Through discussion as well as realization for what would be most effective, we’ve decided to focus our action project on the faculty side of education and awareness for our issue. While we find addressing both student and faculty to be important, given the time frame and framework of this course, we felt that working to increase faculty awareness would have a better impact. With that being said, our issue to be addressed is the sensitivity and awareness of faculty for survivors of sexual assault on our campus. Currently, some students do not find curriculum accessible when it lacks content warnings regarding particularly sensitive material that could be retraumatizing. We are advocating for expansive sensitivity/Title IX training, a form of evaluation for students to voice their experiences on this, and integrating content warnings into classroom activities. We understand that faculty choose to include sensitive materials for very real and valid reasons, and we do not think these should be abolished, however, accomodating survivors through a means of a “heads up” about this material could make a great impact. The evaluation, in turn, would allow a measure of accountability, as well as a way to find more ways to improve.
The target stakeholder that we have identified is Dean Cairo. As the Associate Dean for Academic Affairs, Dean Cairo holds a hierarchical position over the faculty. In addition, we chose him over Dean Bryan due to accessibility and his frequent interactions with students. Dean Cairo has responsibility over faculty and students, which puts him in a position that could understand both sides of this issue. Secondary stakeholders we have addressed are Ashley Hinton-Moncer, Title IX Coordinator, Dr. Katzarska-Miller as Chair of the IRB, and Dr. Packard, as a member of the subcommittee for Faculty & Staff Involvement on the Coalition on Violence Prevention. We have contacted these different individuals to set up meetings, and are excited about the prospects.
As far as the materials and strategies we plan to implement for our action project, we’re currently framing them based on our different stakeholders as we move forward. Our idea is to take resources that we gain from these different individuals and combine them for our culminating meeting with Dean Cairo. With Dr. Katzarska-Miller, we are trying to implement our evaluation for the end of each semester through the IRB, so she could assist in the development of this as we plan to present the material to Dean Cairo. In addition, she can provide us with different resources regarding research on the matter. After meeting with Ashley Hinton-Moncer, we plan to review the training materials for faculty that she presents and analyze them further on our own, as well as with her, in order to then present these materials. We have also considered inviting her to our meeting with Dean Cairo, if all parties feel it is appropriate. We hope to get information regarding what the subcommittee on Faculty & Staff Involvement are already discussing and planning from Dr. Packard, as to combine our efforts in a strengthening way. Ultimately, we want to present different background research that we have been gathering regarding other universities’ practices, as well as guides for potential change in our final stakeholder meeting.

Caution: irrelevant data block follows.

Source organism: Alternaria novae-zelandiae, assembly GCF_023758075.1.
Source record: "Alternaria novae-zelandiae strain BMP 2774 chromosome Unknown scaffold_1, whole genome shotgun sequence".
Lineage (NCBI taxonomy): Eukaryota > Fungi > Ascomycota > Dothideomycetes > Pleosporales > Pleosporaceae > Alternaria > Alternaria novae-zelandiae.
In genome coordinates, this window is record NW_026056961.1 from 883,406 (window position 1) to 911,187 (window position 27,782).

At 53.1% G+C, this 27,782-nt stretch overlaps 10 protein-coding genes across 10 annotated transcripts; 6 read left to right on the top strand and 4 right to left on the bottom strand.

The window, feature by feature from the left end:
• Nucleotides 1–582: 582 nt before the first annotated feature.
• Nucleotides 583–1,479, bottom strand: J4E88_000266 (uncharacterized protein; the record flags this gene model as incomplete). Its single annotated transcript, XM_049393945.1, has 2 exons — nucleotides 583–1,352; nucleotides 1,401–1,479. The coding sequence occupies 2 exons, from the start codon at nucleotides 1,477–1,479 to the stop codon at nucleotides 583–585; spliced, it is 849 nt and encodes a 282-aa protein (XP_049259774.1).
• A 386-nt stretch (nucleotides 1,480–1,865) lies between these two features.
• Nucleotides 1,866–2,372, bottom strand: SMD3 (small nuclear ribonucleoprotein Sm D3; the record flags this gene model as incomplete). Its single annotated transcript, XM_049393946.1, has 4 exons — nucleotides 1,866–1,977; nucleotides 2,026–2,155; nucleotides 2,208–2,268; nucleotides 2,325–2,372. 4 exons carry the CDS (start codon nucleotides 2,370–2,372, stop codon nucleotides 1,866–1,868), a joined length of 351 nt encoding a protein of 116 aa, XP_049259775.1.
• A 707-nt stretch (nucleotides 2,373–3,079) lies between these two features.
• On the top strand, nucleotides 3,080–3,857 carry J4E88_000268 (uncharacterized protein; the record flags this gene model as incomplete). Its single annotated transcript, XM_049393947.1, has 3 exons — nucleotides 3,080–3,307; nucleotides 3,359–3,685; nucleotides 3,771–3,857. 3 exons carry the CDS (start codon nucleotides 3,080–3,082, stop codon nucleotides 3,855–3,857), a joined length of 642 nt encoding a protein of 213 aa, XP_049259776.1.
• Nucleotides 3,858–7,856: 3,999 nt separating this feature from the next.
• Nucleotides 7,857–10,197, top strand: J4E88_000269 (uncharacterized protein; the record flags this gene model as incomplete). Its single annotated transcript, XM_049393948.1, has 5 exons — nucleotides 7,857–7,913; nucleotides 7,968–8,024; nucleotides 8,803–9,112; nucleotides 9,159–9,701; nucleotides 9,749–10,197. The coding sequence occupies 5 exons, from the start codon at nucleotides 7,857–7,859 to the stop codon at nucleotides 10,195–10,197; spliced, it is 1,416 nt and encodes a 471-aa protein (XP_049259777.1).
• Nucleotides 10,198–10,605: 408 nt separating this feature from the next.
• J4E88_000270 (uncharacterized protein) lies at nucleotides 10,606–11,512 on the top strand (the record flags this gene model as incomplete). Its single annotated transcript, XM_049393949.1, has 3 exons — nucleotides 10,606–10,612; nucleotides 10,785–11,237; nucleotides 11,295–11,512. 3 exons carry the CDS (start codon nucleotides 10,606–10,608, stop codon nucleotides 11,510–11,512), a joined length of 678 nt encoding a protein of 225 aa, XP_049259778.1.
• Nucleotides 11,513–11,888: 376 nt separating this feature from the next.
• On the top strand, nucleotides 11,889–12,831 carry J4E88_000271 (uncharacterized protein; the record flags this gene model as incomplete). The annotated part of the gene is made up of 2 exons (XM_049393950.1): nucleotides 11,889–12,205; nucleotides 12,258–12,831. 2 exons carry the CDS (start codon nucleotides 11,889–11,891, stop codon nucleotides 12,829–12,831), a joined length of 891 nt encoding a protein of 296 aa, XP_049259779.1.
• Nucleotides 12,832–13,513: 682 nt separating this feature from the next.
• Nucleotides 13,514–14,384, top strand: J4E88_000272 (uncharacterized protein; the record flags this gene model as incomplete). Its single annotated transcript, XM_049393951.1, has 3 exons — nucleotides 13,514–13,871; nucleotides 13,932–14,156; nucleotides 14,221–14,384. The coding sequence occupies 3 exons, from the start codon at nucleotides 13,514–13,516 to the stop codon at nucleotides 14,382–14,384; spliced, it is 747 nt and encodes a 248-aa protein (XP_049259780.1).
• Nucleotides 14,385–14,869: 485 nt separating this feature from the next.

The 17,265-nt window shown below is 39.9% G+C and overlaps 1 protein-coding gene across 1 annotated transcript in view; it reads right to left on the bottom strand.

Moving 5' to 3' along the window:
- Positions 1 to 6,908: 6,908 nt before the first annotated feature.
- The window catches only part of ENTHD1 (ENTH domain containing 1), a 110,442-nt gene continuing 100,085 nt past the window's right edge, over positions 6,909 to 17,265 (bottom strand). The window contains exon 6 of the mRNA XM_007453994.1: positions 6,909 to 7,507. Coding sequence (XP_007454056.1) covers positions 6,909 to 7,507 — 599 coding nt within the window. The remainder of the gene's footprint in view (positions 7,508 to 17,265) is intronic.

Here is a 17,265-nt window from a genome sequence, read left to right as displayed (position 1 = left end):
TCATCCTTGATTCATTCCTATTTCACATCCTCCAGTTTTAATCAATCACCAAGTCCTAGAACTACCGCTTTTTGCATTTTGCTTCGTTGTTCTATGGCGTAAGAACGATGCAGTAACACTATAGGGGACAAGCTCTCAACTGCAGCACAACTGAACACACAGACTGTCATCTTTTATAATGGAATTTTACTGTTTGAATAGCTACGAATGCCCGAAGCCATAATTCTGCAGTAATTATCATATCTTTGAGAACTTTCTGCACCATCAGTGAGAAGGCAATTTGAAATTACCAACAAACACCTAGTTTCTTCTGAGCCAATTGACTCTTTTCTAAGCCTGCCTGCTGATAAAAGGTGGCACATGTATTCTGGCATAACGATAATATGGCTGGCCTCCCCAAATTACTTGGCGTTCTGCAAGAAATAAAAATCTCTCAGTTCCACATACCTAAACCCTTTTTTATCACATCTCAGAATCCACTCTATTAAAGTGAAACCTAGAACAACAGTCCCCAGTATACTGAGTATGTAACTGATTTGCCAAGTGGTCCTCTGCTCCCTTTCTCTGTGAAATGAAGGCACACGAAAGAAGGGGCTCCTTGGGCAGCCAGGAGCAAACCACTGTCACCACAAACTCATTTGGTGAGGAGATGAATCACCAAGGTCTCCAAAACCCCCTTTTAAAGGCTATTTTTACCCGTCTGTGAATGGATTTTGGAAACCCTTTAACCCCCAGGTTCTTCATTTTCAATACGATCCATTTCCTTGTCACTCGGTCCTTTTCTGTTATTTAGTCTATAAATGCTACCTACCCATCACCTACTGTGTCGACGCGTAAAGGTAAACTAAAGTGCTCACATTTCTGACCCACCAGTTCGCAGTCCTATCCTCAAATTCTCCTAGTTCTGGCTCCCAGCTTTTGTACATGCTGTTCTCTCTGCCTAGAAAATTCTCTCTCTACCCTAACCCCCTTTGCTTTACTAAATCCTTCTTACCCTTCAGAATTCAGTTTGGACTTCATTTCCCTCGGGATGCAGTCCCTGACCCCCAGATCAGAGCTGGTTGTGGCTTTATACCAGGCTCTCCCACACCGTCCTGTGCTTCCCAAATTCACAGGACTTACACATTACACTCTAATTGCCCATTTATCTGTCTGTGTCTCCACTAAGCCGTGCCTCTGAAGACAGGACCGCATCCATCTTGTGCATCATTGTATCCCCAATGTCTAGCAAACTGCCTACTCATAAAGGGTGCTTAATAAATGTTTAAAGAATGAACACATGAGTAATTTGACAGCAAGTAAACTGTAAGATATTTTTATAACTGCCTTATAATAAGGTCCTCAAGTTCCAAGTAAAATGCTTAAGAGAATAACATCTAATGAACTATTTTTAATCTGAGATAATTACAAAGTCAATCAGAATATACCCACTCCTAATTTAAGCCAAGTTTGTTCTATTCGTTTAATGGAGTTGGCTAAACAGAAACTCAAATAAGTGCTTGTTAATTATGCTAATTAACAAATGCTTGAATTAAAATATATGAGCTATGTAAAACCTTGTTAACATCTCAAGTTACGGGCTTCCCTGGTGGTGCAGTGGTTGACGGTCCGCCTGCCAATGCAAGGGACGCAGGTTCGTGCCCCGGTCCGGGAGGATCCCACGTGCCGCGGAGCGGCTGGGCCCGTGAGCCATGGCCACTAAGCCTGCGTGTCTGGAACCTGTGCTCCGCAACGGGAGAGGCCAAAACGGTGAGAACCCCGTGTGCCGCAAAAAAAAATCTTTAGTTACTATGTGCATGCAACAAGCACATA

Our next steps are mostly to meet with all of our stakeholders and have these discussions in order to move forward. We feel that we are in a good place right now, as we have most of these meetings already set up and occurring over the next few days. We hope to gain additional resources from these meetings in order to back up our project. In addition, we will continue research about our issue in order to best support our arguments and endeavors. We plan on looking more into the Center for Teaching & Learning realm of things, and potentially reaching out to Dr. Fortner to address ways to implement these resources through the grant Transy received.
Our first concern currently is with the evaluation component of our project, and how we can create something that is sustained. We feel that those in power might be misunderstanding what we want this to look like, and promoting the idea of us doing a more individualized research project. We hope to bridge these gaps, and show the need for a university sponsored evaluation of this issue. Another concern we have lies with proving how this is an issue in the first place for our campus. Content warnings have at times been seen as “unnecessary” to the academic experience, with the ideas of a genuine reaction to the material being promoted. We are having a hard time gathering research as to why these warnings are necessary, and though we have strong personal feelings, we want to present this issue in the most informed manner.